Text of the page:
As I was thinking about how best to advise you on how to “experiment” with SDN technologies, and more specifically why you should run a formal pilot to evaluate SDN technology options (a topic I covered in my previous blog), I was reminded of this “wipeout” picture I took last year at a “freeride” competition – the “Coe Cup” -- at my local ski mountain, Glencoe Moutain Resort, here in the UK. Let me tell you why!
Why you may want to “pilot” new technology adoption!
If you were to believe the industry press, you could easily be forgiven for thinking that many companies across the world were rolling software defined networking (SDN) technologies into their networks today. I’m part of Cisco’s Services team and my colleagues across the world are the experts in helping you all design and deploy networks. If there is a large or complex leading (or bleeding!) edge network out there being designed, you can place a safe bet that someone from the Cisco Services team is involved helping our customers achieve their targets. If you’re involved in deploying any type of high technology equipment, you’ll appreciate that there is a world of difference between selling, demoing, and actually making it all work in your environment when it comes to new technology. Our team are in the latter camp.
So what are our consultants telling me about SDN in the real world? Excluding a few notable high profile cases (usually involving hyper-scale data centers) they are not seeing -- as yet, to be honest -- many early deployments. However they are seeing a growing number of customers interest in learning about and evaluating SDN related technologies -- including Cisco ONE, NFV and in particular Application Centric Infrastructure (ACI). And they are providing some early feedback on the use cases of SDN that customers are most interested in. They are all clear, however, on this point: this is the time to learn what SDN and Cisco ONE can do for your network in the future.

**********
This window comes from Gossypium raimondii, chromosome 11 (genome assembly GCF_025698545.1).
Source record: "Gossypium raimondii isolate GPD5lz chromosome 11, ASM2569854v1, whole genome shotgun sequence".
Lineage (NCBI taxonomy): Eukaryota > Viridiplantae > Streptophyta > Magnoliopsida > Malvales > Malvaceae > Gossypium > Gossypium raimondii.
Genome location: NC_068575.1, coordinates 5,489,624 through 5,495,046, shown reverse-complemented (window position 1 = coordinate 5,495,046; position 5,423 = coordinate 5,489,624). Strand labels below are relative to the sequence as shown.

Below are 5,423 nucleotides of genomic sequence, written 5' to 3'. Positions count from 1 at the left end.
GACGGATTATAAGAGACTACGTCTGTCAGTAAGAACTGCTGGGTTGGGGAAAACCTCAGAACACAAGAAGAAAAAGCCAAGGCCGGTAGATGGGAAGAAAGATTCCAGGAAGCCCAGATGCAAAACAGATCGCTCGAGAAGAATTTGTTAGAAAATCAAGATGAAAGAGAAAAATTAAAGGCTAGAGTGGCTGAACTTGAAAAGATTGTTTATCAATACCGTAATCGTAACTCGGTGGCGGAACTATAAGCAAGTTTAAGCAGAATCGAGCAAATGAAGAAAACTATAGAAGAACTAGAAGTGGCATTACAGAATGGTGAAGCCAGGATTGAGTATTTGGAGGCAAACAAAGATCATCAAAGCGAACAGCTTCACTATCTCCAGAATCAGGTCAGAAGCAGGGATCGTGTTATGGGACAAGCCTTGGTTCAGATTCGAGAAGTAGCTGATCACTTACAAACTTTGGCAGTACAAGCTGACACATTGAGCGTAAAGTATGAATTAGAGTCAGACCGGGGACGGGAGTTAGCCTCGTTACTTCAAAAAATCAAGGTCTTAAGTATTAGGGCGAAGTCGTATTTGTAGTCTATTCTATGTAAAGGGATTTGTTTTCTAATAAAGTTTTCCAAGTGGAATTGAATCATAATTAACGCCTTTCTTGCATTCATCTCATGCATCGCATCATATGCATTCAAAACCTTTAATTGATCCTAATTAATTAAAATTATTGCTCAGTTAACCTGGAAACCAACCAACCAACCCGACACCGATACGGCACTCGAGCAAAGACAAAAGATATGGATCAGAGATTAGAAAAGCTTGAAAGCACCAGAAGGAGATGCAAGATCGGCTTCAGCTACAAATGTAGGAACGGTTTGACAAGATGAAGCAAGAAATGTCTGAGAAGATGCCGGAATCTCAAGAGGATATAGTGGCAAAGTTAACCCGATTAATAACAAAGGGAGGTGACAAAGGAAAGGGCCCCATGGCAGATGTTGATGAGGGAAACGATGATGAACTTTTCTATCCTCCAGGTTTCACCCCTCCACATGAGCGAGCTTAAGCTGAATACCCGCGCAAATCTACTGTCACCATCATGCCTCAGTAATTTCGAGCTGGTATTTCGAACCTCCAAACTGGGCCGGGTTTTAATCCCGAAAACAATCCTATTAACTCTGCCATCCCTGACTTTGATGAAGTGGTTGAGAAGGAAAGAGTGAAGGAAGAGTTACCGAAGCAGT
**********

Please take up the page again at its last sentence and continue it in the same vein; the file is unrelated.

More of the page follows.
So how do you get started in SDN? Let me outline 5 key steps to help you get started. I’ll also point you to a technical white paper written by Mitch Mitchiner and Reema Prasad, two of our Customer Solutions Architects in Cisco Services, two of our experts responsible for making all of this work for you, your team and your business. I also recommend you check out the video link I’ve provided, for an excellent live demo of Cisco ONE technology, first presented at Cisco Live last year. This video gives a live demo of latency-based routing, one of the use cases described in Mitch and Reema’s paper.
The other week I attended the “Software Defined Networking 2013” conference in London. This is a UK-based event for the discussion of SDN, OpenFlow and Network Virtualisation Solutions from a strategic perspective. There were quite a few interesting perspective s I picked up at this conference. In particular, the conference for me reinforced the potential of SDN – but if you apply it to the wrong problem, you may not get the return you hope for!
Top of mind for me, then, coming out of this conference was a demo of “What SDN Can Do For You” from one of our competitors. At best, the phrase “using a sledge hammer to crack a nut” comes to mind.
The demo came from our friends in Palo Alto, who once (boldly but incorrectly!) predicted that “Cisco UCS would be dead a year after launch”. They gave a SDN-focused demo that, when I “peeled back the onion”, didn’t demonstrate a compelling SDN use case. Rather, it convinced me that if you have this particular problem as illustrated in their demo, you don’t need SDN: you need a new vendor!